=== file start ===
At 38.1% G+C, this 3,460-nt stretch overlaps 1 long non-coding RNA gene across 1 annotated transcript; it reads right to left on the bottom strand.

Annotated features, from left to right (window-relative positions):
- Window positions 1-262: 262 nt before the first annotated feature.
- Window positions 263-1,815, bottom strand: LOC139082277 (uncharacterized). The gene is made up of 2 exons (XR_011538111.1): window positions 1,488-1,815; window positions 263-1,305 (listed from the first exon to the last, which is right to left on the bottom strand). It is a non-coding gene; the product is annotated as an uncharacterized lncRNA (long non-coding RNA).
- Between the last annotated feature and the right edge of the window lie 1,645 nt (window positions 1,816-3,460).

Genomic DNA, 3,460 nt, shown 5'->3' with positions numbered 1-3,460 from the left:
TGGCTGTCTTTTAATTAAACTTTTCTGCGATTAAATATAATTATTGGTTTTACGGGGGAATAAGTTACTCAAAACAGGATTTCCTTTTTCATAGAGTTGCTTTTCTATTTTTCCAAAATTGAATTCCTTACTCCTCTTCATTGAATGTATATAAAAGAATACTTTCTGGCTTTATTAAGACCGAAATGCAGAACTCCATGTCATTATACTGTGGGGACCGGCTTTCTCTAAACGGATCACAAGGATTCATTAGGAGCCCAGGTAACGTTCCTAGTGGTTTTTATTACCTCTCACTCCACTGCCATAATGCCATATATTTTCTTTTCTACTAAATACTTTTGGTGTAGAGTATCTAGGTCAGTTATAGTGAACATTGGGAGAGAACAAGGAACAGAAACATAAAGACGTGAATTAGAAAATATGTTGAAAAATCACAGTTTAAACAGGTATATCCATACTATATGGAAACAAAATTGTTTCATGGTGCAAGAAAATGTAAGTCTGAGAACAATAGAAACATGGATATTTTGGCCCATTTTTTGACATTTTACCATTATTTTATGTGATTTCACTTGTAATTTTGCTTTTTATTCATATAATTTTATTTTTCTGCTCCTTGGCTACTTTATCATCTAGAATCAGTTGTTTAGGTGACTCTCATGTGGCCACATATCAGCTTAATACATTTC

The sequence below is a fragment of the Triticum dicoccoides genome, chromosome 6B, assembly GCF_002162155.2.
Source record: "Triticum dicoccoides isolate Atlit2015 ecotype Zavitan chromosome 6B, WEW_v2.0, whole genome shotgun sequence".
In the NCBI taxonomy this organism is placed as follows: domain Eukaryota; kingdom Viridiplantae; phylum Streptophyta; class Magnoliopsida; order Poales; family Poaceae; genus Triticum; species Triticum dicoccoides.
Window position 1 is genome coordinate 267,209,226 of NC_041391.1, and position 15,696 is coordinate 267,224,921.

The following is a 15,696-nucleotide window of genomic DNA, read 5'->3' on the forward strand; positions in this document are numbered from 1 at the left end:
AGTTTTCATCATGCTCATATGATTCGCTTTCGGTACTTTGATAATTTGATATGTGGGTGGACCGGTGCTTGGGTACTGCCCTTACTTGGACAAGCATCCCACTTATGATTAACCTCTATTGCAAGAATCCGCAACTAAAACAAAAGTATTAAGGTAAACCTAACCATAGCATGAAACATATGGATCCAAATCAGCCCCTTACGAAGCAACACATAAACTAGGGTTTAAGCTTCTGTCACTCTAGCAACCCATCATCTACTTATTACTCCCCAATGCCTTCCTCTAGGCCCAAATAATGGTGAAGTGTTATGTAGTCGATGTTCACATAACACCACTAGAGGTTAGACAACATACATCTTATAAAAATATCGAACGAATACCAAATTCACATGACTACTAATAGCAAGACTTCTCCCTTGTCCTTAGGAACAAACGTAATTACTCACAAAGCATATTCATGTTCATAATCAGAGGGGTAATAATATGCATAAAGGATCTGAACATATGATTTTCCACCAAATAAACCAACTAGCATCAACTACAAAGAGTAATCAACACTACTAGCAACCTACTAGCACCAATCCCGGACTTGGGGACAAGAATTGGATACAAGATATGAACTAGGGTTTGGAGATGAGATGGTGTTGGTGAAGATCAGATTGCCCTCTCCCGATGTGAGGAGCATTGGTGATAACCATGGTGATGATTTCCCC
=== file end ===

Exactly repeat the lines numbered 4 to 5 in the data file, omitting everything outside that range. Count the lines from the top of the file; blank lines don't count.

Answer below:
- Window positions 263-1,815, bottom strand: LOC139082277 (uncharacterized). The gene is made up of 2 exons (XR_011538111.1): window positions 1,488-1,815; window positions 263-1,305 (listed from the first exon to the last, which is right to left on the bottom strand). It is a non-coding gene; the product is annotated as an uncharacterized lncRNA (long non-coding RNA).
- Between the last annotated feature and the right edge of the window lie 1,645 nt (window positions 1,816-3,460).